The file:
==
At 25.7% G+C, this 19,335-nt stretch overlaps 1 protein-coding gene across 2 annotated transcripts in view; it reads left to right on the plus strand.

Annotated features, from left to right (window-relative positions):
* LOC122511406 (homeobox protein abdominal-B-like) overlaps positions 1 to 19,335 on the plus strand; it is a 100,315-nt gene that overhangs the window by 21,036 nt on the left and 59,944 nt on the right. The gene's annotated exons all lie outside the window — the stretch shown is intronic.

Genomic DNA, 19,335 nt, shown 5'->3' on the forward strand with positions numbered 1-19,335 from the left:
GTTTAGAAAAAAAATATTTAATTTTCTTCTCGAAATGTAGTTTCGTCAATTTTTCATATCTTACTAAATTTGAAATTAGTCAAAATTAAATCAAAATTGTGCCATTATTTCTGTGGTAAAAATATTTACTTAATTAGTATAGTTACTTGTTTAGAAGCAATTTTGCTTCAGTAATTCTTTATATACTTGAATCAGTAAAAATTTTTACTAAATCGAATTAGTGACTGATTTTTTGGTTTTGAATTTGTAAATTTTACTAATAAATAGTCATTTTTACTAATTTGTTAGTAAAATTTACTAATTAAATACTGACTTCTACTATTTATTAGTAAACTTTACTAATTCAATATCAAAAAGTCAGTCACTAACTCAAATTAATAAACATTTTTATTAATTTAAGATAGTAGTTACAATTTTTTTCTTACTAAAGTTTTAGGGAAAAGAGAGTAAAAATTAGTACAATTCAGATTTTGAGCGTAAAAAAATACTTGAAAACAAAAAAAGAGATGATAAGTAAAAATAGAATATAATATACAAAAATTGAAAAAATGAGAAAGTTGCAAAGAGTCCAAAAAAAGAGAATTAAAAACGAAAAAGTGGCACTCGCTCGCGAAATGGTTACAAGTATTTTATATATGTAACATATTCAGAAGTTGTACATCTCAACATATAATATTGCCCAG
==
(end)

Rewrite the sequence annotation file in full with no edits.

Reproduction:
At 25.7% G+C, this 19,335-nt stretch overlaps 1 protein-coding gene across 2 annotated transcripts in view; it reads left to right on the plus strand.

Annotated features, from left to right (window-relative positions):
* LOC122511406 (homeobox protein abdominal-B-like) overlaps positions 1 to 19,335 on the plus strand; it is a 100,315-nt gene that overhangs the window by 21,036 nt on the left and 59,944 nt on the right. The gene's annotated exons all lie outside the window — the stretch shown is intronic.

Genomic DNA, 19,335 nt, shown 5'->3' on the forward strand with positions numbered 1-19,335 from the left:
GTTTAGAAAAAAAATATTTAATTTTCTTCTCGAAATGTAGTTTCGTCAATTTTTCATATCTTACTAAATTTGAAATTAGTCAAAATTAAATCAAAATTGTGCCATTATTTCTGTGGTAAAAATATTTACTTAATTAGTATAGTTACTTGTTTAGAAGCAATTTTGCTTCAGTAATTCTTTATATACTTGAATCAGTAAAAATTTTTACTAAATCGAATTAGTGACTGATTTTTTGGTTTTGAATTTGTAAATTTTACTAATAAATAGTCATTTTTACTAATTTGTTAGTAAAATTTACTAATTAAATACTGACTTCTACTATTTATTAGTAAACTTTACTAATTCAATATCAAAAAGTCAGTCACTAACTCAAATTAATAAACATTTTTATTAATTTAAGATAGTAGTTACAATTTTTTTCTTACTAAAGTTTTAGGGAAAAGAGAGTAAAAATTAGTACAATTCAGATTTTGAGCGTAAAAAAATACTTGAAAACAAAAAAAGAGATGATAAGTAAAAATAGAATATAATATACAAAAATTGAAAAAATGAGAAAGTTGCAAAGAGTCCAAAAAAAGAGAATTAAAAACGAAAAAGTGGCACTCGCTCGCGAAATGGTTACAAGTATTTTATATATGTAACATATTCAGAAGTTGTACATCTCAACATATAATATTGCCCAG